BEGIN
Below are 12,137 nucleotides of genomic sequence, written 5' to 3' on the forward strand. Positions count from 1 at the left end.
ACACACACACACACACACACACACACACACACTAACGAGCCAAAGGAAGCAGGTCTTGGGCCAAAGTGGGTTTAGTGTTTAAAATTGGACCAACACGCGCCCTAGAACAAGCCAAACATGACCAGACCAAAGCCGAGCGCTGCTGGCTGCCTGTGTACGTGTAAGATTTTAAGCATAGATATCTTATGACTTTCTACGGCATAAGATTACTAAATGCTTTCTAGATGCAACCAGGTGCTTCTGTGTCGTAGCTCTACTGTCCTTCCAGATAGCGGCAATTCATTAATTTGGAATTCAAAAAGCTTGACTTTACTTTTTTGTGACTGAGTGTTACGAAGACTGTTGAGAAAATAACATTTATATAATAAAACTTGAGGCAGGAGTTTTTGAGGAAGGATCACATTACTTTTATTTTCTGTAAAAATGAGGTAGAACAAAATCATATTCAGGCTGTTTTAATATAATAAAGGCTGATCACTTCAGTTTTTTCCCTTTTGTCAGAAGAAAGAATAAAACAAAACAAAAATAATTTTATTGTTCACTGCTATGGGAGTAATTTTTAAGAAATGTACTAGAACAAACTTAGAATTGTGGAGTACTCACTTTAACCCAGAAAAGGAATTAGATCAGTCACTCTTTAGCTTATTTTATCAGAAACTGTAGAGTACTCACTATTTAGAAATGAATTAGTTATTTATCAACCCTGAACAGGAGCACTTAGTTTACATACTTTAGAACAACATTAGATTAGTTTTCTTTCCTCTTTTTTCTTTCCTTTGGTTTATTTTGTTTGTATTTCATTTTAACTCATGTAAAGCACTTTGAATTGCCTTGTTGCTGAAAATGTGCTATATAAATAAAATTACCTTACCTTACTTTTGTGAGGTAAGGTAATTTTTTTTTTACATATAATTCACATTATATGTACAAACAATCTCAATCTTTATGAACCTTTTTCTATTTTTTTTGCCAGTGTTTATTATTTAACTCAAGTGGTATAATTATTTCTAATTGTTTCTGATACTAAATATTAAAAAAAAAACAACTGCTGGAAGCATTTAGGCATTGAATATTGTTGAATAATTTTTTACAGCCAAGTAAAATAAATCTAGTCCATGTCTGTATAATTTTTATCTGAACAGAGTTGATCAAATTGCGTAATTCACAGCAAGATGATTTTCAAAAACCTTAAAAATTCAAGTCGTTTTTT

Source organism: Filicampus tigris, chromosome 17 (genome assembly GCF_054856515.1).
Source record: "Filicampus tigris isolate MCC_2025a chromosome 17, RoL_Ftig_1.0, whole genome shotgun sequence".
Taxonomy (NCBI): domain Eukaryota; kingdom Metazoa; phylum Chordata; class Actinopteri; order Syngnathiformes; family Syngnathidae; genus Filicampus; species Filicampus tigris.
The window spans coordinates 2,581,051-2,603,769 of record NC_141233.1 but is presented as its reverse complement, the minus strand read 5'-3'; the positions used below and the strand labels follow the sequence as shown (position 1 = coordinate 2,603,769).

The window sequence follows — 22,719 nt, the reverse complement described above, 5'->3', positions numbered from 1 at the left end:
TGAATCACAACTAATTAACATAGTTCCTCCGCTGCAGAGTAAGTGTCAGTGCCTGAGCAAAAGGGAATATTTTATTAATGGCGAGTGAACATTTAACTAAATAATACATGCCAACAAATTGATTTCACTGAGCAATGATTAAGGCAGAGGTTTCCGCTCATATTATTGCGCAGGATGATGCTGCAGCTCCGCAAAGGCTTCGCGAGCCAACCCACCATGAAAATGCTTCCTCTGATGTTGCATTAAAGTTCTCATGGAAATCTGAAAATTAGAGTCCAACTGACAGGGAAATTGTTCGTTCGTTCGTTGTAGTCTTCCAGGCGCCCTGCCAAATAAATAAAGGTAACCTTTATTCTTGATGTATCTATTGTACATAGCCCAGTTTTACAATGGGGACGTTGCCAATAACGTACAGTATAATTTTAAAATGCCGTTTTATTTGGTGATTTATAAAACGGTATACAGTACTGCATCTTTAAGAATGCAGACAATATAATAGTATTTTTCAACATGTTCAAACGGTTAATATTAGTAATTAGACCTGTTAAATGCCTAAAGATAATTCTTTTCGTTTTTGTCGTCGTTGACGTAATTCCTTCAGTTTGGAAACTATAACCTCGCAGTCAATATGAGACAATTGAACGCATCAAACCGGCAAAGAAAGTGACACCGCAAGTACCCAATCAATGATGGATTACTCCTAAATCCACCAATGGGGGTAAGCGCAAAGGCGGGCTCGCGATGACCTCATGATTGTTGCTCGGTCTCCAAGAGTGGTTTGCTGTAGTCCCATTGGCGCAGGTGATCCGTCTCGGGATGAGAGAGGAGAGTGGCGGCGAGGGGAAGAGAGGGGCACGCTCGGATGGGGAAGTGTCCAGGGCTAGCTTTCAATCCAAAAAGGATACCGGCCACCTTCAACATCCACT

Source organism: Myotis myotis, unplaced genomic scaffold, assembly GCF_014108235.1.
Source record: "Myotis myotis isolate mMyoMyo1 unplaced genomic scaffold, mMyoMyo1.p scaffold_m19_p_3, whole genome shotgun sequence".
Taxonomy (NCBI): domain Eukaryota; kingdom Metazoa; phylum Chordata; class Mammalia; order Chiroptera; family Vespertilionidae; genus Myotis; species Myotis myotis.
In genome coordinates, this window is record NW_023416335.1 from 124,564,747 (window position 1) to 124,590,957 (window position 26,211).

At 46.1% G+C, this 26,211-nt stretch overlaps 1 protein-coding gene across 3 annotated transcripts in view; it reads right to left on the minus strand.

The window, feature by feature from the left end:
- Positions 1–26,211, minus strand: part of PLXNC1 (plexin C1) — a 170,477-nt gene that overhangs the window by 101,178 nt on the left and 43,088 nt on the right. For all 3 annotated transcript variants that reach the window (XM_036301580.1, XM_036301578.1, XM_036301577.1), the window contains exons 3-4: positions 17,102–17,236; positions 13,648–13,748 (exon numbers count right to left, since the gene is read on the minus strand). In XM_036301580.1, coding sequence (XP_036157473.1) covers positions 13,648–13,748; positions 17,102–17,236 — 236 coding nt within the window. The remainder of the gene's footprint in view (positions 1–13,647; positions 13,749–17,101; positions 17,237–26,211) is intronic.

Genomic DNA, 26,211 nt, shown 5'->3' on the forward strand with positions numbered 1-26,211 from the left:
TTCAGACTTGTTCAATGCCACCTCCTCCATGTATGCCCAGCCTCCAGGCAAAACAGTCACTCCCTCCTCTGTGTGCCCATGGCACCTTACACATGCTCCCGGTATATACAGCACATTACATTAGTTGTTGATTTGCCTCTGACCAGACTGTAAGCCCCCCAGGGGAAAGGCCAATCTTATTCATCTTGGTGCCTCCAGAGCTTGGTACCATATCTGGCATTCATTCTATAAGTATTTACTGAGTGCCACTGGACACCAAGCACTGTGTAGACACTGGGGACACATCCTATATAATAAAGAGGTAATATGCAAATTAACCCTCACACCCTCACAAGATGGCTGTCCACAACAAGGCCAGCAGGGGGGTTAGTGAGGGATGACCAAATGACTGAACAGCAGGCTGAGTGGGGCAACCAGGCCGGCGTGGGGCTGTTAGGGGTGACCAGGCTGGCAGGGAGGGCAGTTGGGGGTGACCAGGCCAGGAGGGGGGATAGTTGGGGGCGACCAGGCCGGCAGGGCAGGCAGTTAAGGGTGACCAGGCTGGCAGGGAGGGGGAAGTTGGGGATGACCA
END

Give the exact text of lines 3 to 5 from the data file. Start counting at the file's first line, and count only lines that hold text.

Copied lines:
Source organism: Filicampus tigris, chromosome 17 (genome assembly GCF_054856515.1).
Source record: "Filicampus tigris isolate MCC_2025a chromosome 17, RoL_Ftig_1.0, whole genome shotgun sequence".
Taxonomy (NCBI): domain Eukaryota; kingdom Metazoa; phylum Chordata; class Actinopteri; order Syngnathiformes; family Syngnathidae; genus Filicampus; species Filicampus tigris.